The Magazine "yacht" tested the new Saare 41 AC and I guess that it would be difficult to said better about the boat:
"Excellent sailing characteristics and high quality development - the twelve-meter yacht from Estonia is a true alternative to the established, traditional Scandinavian brands."
They forget to say that the boat costs less than the other Scandinavian boats and that would be important for some. certainly a boat to look at if the ideal boat is a Halberg-Rassy. They also have a CC version.
I never sailed the boat but I like very much the design parameters:
The boat has a moderated beam (3.92m) a moderated draft (2.00m) a modern bulbed keel with a high B/D ratio (40%) and a considerable rocker (not a flat hull). That high B/D ratio permits it to compensate the bigger hull form stability of a HR 412 (beam 4.15m, B/D ratio 36%) but gives it a better reserve stability.
It has a very good stability curve. This one is from the 41cc, the one from the 41ac would be better since the boat has the same ballast but weights less 700kg. It will have an even higher AVS and a smaller inverted stability and this curve has already a big AVS and a very small inverted stability area. The proportion between the positive area and the negative are is also excellent. Only the max GZ reflects that more moderated beam. The GZ at 30º is almost the same:
The boat is considerably lighter than a HR (9800kg to 11000kg). This does not make the Saare specially light for a 41 ft. A performance 41ft will weight about 2000kg less.
Being lighter and with less beam the Saare 41 needs less sail area than the HR: It carries upwind 86m2 and the HR 90m2, both boats with jib. With less 4m2 of sail but also with less 1200kg and less beam, the Saare will be faster in most conditions. Better and more comfortable upwind and will have also a better reserve stability. The HR will sail with a bit less heel and will be just a bit more steady downwind.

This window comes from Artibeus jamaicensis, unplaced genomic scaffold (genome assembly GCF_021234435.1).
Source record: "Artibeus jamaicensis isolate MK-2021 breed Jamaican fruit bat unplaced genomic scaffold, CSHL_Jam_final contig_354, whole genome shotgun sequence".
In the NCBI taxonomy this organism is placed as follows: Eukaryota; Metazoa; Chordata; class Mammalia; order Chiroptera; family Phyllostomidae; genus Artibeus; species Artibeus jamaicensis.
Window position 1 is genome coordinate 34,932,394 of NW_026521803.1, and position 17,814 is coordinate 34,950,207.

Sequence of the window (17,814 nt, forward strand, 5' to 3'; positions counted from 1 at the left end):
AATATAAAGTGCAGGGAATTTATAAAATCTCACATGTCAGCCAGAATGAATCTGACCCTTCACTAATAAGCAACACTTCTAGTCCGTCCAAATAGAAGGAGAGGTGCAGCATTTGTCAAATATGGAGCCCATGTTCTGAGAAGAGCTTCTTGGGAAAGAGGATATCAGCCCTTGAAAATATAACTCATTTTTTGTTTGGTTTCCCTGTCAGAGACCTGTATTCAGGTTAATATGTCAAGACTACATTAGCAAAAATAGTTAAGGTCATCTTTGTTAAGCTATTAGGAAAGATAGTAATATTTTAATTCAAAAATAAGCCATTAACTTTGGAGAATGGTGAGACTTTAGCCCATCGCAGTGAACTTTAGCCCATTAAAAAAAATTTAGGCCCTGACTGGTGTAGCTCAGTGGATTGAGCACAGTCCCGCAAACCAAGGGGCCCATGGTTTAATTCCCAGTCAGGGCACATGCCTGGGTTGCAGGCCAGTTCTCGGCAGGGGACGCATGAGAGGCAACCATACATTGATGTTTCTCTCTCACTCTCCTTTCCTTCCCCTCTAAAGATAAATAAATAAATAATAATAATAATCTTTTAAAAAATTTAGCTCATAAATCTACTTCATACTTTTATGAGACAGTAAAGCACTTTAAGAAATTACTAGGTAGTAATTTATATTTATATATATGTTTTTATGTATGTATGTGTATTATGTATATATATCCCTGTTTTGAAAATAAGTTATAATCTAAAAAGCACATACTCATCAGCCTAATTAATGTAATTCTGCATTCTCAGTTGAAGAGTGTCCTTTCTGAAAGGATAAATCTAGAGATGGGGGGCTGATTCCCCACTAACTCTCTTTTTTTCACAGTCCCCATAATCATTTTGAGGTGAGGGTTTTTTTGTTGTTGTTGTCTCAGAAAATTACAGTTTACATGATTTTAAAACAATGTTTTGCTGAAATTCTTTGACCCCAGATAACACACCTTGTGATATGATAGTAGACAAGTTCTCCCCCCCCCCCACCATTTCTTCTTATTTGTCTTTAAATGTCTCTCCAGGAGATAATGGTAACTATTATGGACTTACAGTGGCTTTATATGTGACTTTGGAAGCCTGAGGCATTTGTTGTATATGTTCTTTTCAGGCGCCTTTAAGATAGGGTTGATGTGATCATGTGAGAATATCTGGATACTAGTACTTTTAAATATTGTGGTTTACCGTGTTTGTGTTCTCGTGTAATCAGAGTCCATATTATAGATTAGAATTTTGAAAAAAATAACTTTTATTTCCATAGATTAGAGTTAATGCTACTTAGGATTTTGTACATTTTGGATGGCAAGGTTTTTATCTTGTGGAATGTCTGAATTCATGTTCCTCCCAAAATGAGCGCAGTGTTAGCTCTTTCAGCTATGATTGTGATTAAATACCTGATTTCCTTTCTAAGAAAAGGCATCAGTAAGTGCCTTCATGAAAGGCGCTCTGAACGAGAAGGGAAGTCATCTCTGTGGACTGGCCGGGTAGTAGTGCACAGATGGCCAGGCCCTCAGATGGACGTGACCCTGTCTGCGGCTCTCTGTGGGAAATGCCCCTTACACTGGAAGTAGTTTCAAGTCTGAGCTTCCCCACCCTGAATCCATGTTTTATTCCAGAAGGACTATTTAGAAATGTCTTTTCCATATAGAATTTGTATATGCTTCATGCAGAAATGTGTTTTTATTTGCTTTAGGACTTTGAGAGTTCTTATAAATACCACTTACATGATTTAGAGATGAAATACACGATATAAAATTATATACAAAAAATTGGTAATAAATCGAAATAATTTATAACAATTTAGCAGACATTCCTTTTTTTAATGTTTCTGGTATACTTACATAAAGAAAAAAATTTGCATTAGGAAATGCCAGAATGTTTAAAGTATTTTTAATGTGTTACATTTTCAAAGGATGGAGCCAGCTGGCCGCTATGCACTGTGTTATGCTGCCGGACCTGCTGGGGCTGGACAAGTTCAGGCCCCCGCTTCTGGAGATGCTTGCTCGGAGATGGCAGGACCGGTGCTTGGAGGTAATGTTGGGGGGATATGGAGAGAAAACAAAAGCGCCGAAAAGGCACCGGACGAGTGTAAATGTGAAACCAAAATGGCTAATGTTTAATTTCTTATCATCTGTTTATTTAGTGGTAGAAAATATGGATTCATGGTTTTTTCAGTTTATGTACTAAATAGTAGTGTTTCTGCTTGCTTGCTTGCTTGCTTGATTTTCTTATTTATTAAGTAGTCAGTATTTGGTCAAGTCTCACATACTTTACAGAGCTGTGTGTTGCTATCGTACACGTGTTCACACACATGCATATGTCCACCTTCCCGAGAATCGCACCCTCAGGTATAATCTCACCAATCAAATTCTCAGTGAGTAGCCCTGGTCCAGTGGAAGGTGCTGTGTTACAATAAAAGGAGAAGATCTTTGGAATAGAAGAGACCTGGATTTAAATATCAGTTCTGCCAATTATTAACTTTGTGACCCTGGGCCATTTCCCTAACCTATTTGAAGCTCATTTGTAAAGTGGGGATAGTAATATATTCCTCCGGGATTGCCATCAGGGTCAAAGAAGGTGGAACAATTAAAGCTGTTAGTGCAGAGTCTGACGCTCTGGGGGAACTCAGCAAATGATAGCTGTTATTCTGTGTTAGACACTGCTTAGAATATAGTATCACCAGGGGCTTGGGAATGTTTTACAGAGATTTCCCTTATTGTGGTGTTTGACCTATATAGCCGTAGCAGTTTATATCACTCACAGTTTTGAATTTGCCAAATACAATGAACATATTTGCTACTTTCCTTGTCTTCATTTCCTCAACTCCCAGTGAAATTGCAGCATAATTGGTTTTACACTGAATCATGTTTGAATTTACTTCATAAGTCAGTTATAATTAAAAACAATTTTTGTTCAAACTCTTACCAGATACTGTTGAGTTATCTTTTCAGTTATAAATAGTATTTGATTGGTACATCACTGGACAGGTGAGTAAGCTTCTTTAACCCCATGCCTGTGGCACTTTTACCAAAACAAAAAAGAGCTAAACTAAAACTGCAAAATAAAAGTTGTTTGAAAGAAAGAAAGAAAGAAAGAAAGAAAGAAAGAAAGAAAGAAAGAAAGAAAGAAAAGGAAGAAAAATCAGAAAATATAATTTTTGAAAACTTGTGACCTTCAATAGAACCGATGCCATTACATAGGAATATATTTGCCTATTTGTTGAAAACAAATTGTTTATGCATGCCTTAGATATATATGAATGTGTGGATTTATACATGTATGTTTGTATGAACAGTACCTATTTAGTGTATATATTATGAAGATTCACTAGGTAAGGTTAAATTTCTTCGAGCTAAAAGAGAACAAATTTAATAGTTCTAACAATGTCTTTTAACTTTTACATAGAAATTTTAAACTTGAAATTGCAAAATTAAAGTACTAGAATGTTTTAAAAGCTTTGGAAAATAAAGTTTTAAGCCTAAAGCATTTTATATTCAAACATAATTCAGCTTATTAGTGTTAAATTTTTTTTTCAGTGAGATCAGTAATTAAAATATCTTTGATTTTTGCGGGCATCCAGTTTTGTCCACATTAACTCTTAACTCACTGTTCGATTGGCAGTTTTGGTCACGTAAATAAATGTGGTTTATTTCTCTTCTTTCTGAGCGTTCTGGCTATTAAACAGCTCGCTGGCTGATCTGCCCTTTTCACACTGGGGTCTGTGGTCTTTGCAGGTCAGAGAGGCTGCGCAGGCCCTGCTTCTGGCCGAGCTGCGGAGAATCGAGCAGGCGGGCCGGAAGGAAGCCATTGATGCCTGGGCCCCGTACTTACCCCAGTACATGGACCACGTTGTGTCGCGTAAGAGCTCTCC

I find the Saare more elegant, in fact, very elegant in a classic sort of way. In fact I like a lot this boat.
Have a look at the HR and its stability curve, also a good one.
The boat has some years but it is a new test sail from YachtingMonthly
Sure, everything is perfect, the interior is great...but the boat is slow and a bit fat, I mean regarding the freeboard and the global look. i am sure the classic version will look a lot better even if it is a pain to get aboard from the water.
I guess that the HR 372 is just a better boat: Lighter, stiffer, carrying more sail, faster and for what they say regarding pointing, also better upwind.
other interesting options, a bit more sportive but all with great quality cruising interiors would be the Arcona 370 the Finngulf 37 the Swedstar 37, the Finnflyer 36 the Salona 38 and some more:
Alubat is presenting the new Cigale 18. An even more beautiful boat and a boat that can be sailed with a short crew or even solo. This is a boat that have received all the knowledge from the solo Open60 in what regards easy of use and solo sailing, a very fast boat for a cruising one, made of aluminium and pointed clearly (as the Cigale 16) to long range voyaging. It has a huge garage for a dinghy
I guess that for this boat (and the Cigale 16) to be perfect it would only need a version with a swing keel, the same type used on the POGO. Than we would have a boat with all the RM and added stiffness provided by a very low CG (as it is already now) provided by a deep ballasted keel but with the possibility of taking shelter anywhere and entering all those little traditional old ports that many times have only 1.5/1.8 m of water.
I guess that they will develop one version like that. They announced a draft of 2.85m and that limits a lot the boat in what regards draft. The designer, Marc Lombard, has developed a swing keel system (similar to the one developed initially by Finot) a system that is already used on some of his designs, like for instance the Wauquiez Opium 39. It seems to me that it would make all sense to have it on this boat.
And as it seems that type of bulbed ballasted swing keel can be applied to big yachts. Here a beautiful Lombard design for a 105fter that uses the system:
The revamped Malo 37 appears "cheapened", compared to the older model. Not a lot of changes, just ways to make the bottomline better for Malo. No more traveller, cabin portlights are no longer openable and accordingly ventilation will suffer immensely, especially in the aft cabin with only one opening porthole to the cockpit. These are not improvements on the boat, only improvements on the bottomline, which I must say is sad. Whatever happened to all the work Nigel Calder did with Malo on electric propulsion and hybrid systems? I have always liked Malo Yachts for their outstanding build quality and seakindly designs, but I guess the pressure is on to build a cheaper boat and improve the bottomline.